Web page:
A roadside standoff between police and a group of armed men in tactical gear who claimed to be members of a Moorish American group in Massachusetts ended on Saturday with the arrest of eleven suspects.
1:30 a.m. Saturday, a state trooper stopped to check on two vehicles in Wakefield’s emergency breakout lane of Route 95, according to the Massachusetts State Police. The men appeared to be military personnel, as they were refuelling their vehicles while donning military gear and carrying weapons.
When the group failed to provide identification and firearm licences, Massachusetts State Police Col. Christopher Mason said, the trooper asked for backup.
The stalemate eventually moved into the woods near the interstate, where no shots were exchanged during that time. Nine of the men involved were taken into custody around 10:15 a.m. by the police. At around 8 a.m., two suspects were taken into custody. According to Colonel Mason, the men surrendered without incident, and “a number” of firearms were confiscated.
Patience, professionalism and cooperation were all factors in the successful resolution of this matter, he said. When it comes to the end result, “a safe resolution” is what we want.
The men in the standoff claim to be members of a group called Rise of the Moors, according to Colonel Mason. “Moorish Americans dedicated to educating new Moors and influencing our Elders” is how they describe themselves, according to their website.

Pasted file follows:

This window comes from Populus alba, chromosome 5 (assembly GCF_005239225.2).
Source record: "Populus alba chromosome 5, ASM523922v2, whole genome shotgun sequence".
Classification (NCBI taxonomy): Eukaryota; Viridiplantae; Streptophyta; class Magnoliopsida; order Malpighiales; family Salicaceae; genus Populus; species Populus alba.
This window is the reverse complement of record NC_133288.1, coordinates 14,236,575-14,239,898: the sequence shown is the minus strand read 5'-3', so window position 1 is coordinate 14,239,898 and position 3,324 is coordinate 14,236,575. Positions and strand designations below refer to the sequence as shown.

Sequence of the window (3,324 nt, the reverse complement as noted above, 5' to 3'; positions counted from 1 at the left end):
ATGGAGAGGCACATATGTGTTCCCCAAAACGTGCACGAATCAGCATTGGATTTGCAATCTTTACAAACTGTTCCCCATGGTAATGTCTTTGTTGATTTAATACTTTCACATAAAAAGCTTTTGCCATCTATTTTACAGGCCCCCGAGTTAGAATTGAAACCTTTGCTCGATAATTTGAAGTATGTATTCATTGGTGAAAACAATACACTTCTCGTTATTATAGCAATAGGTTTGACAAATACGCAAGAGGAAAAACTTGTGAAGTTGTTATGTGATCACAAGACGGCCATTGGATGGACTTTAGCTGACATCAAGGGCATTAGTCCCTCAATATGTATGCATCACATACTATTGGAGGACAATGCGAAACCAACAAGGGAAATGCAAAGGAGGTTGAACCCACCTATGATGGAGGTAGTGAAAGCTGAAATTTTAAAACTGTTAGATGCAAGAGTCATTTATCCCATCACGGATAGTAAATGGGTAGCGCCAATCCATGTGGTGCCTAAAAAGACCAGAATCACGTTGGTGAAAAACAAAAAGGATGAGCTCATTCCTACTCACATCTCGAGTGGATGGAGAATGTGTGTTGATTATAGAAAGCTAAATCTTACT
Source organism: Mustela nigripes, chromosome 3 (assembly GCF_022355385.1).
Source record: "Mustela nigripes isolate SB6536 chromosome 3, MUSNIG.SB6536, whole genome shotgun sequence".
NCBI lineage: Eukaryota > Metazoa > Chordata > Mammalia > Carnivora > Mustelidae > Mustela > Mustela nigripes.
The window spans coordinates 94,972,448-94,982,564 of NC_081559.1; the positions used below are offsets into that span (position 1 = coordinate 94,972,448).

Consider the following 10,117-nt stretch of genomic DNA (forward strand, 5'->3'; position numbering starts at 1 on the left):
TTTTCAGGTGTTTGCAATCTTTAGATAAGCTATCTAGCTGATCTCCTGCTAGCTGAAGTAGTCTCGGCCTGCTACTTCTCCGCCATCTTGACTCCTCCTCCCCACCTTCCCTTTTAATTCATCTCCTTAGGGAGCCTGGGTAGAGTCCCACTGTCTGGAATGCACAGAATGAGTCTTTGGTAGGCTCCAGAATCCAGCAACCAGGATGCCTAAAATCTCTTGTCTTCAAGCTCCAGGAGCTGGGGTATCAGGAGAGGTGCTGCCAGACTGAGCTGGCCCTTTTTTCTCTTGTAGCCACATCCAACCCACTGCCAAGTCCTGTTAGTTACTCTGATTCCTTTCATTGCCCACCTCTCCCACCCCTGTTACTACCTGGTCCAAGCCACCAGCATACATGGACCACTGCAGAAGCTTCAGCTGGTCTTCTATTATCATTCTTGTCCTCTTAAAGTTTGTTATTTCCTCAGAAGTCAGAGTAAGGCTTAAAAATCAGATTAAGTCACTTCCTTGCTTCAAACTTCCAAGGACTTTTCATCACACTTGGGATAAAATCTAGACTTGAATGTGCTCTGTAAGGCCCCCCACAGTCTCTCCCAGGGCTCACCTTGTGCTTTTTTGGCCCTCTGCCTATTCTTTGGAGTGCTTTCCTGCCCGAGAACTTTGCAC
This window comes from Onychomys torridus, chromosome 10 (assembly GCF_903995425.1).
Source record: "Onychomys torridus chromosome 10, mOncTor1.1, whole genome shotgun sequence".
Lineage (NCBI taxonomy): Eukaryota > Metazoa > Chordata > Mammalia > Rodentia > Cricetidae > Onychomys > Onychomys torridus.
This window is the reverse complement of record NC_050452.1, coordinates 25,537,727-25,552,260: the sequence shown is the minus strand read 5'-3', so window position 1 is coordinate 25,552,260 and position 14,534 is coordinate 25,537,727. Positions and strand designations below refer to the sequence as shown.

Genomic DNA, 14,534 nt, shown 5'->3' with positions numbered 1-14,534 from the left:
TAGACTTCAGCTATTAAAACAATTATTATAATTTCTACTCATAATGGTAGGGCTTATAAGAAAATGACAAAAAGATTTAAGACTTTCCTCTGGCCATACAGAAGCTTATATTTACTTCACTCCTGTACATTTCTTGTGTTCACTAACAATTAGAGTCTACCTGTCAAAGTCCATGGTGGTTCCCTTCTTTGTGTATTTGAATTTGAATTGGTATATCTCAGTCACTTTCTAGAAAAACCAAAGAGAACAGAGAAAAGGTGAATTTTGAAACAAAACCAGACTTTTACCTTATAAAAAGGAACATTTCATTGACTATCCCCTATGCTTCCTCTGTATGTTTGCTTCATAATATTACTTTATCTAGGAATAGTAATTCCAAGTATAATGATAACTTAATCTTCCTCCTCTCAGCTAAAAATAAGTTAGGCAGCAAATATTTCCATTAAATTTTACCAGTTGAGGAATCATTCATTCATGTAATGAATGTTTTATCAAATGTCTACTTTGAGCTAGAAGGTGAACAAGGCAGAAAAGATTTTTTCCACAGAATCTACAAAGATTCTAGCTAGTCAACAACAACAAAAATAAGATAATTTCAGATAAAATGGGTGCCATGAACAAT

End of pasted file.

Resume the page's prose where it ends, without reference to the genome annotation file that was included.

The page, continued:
Their self-proclaimed leader wanted it made clear that their ideology was not anti-government, the colonel said. Their ideology and motivation will become clearer through our investigation.”
“Training,” he explained, was en route from Rhode Island to Maine.
“We are not anti-government,” a man said in a livestream on the group’s YouTube channel early Saturday morning. According to the man, who was dressed like a soldier, the group had stopped to fill up their cars with gas cans in order to avoid “making any unnecessary stops” while driving around with firearms. “Their private land” was also mentioned by the man.
In the end, he clarified, “We do not intend to be hostile or aggressive.” To put it another way: “We are not anti-police or anti-government; we are not sovereign citizens; we are not Black identity extremists.”
Another member of the group shouted from the background, “We are foreign nationals!”.
The Southern Poverty Law Center claims that in the early 1990s, a movement of Moorish sovereign citizens emerged. A branch of the antigovernment sovereign citizens movement, it asserts that citizens have sovereign authority over and are independent of federal and state governments.
It’s not clear if the Rise of the Moors has any connection to that movement.